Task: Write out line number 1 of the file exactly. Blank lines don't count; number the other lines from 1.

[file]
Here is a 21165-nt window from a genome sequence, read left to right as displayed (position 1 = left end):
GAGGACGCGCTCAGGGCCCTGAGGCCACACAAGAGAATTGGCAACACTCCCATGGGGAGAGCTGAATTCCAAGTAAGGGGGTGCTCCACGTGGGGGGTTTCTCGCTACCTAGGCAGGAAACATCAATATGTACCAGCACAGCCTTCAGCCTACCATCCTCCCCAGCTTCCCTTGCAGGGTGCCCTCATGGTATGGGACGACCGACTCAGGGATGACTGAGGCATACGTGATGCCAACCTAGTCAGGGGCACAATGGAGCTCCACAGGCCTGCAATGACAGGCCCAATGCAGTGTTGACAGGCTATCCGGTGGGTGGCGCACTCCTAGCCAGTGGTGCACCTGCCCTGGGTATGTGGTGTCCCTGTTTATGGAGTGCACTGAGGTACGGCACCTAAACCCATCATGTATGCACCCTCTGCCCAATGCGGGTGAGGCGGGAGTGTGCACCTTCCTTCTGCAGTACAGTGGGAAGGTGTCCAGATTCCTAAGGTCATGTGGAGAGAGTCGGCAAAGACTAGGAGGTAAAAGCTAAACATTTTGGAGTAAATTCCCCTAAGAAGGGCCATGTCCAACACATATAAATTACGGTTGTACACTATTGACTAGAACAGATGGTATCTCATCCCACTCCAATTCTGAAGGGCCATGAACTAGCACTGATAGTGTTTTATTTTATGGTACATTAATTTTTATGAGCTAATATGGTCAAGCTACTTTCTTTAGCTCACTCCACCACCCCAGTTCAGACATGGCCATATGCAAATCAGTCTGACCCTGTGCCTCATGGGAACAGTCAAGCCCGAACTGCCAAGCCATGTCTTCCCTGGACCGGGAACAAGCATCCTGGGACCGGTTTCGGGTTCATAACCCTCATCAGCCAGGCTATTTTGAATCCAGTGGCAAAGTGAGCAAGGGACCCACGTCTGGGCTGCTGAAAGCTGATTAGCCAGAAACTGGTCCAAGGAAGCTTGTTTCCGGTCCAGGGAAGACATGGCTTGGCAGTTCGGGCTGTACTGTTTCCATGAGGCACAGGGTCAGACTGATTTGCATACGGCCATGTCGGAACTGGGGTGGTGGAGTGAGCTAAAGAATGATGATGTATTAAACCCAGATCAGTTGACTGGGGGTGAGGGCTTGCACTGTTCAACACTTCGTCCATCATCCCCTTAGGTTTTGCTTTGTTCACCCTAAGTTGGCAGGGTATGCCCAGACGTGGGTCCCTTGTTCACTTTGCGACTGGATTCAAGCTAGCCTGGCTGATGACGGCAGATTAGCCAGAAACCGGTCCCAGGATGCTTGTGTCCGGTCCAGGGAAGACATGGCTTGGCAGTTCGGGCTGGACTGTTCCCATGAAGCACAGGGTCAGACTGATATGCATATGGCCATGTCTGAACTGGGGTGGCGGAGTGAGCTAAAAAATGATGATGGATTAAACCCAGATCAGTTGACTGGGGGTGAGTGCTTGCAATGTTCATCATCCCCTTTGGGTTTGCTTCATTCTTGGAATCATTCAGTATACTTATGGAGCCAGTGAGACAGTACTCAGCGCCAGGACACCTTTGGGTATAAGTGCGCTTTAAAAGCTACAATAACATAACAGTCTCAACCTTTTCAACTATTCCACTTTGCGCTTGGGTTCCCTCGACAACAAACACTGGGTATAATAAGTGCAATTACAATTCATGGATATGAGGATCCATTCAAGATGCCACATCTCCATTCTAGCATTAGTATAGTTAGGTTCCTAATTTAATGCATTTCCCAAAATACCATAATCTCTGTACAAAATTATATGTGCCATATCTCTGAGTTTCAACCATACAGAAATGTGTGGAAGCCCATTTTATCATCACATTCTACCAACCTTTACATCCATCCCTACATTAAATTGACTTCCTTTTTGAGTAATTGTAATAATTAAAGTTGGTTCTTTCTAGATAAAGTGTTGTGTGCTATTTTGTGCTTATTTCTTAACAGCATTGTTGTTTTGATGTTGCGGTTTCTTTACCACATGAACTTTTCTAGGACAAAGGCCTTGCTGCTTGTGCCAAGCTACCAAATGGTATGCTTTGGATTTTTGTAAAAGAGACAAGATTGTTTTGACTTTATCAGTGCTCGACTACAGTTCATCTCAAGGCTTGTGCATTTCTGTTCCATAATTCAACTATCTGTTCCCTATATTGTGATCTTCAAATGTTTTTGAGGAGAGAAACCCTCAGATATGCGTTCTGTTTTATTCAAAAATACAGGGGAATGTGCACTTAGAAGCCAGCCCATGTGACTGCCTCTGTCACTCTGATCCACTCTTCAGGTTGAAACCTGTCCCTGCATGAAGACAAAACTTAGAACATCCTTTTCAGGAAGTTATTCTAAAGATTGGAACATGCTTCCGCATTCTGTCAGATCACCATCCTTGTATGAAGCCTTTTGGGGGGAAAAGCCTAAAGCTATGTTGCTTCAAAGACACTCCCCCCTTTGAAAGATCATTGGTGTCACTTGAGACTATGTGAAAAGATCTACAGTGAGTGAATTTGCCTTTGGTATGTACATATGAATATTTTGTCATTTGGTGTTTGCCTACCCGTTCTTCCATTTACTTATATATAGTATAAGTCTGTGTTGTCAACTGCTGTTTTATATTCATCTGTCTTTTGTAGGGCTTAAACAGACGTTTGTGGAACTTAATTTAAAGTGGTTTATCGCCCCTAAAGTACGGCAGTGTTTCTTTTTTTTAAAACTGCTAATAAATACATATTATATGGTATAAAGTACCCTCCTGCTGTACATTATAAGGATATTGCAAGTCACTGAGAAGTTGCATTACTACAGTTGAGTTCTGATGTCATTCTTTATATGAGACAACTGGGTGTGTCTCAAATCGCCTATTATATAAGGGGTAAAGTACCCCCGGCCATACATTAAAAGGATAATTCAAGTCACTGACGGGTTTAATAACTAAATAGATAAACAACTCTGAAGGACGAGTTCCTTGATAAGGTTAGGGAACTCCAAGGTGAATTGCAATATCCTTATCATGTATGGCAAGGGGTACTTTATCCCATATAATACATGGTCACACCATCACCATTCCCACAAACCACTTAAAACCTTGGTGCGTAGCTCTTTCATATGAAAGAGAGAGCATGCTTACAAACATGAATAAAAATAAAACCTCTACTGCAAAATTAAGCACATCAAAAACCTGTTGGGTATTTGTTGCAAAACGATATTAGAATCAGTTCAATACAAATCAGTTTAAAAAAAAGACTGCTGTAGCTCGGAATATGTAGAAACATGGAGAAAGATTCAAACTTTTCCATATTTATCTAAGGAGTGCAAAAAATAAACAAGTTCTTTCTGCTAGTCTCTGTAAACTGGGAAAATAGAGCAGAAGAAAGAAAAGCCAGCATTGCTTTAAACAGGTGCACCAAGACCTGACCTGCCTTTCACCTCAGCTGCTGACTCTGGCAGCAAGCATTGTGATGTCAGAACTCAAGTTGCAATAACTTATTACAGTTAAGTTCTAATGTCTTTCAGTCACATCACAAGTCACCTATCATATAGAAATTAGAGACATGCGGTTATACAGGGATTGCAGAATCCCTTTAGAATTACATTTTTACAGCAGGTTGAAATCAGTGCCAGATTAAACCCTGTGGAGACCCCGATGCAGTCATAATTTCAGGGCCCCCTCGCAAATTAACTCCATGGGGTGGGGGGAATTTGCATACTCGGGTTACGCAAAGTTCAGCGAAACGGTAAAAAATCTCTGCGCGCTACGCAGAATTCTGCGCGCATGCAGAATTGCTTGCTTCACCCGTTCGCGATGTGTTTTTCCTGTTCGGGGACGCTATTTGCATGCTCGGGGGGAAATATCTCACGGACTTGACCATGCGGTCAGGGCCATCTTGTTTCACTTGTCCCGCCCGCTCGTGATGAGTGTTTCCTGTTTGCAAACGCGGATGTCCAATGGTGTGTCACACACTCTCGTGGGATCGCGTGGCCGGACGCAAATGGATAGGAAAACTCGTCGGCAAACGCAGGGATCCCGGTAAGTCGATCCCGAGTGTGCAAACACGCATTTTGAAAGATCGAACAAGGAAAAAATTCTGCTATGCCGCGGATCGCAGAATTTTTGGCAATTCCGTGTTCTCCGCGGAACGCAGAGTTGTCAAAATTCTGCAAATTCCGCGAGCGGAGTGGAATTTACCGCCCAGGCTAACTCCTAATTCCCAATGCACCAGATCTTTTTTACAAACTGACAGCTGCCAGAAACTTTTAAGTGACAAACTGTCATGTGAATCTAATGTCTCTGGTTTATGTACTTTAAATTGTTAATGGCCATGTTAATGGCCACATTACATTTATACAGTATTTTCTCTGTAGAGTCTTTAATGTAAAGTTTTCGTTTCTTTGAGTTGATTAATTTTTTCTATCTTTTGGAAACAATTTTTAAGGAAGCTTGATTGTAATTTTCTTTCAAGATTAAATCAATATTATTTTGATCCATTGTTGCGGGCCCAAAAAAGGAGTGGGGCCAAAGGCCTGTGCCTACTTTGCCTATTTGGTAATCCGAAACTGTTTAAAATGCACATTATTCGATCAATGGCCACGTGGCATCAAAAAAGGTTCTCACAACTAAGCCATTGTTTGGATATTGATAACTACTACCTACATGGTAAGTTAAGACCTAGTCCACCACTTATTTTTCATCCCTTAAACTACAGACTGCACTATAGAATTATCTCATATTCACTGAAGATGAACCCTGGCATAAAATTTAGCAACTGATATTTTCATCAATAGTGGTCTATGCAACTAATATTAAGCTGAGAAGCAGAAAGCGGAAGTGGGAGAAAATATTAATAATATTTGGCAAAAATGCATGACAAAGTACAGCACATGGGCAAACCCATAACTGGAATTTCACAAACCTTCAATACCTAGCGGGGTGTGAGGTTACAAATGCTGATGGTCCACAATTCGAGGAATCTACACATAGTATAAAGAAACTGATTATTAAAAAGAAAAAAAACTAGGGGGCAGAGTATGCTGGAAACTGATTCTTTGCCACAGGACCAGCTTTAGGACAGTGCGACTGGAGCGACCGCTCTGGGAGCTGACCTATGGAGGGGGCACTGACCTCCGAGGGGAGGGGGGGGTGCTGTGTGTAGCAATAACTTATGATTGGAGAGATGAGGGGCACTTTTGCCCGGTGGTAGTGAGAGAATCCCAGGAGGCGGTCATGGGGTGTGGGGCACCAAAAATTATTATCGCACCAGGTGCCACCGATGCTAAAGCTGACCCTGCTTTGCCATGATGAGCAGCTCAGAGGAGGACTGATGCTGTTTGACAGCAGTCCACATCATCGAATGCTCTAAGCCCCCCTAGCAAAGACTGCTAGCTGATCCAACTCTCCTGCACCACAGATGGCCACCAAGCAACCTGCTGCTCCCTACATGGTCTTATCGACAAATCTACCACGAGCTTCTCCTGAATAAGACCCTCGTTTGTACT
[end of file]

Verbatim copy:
Here is a 21165-nt window from a genome sequence, read left to right as displayed (position 1 = left end):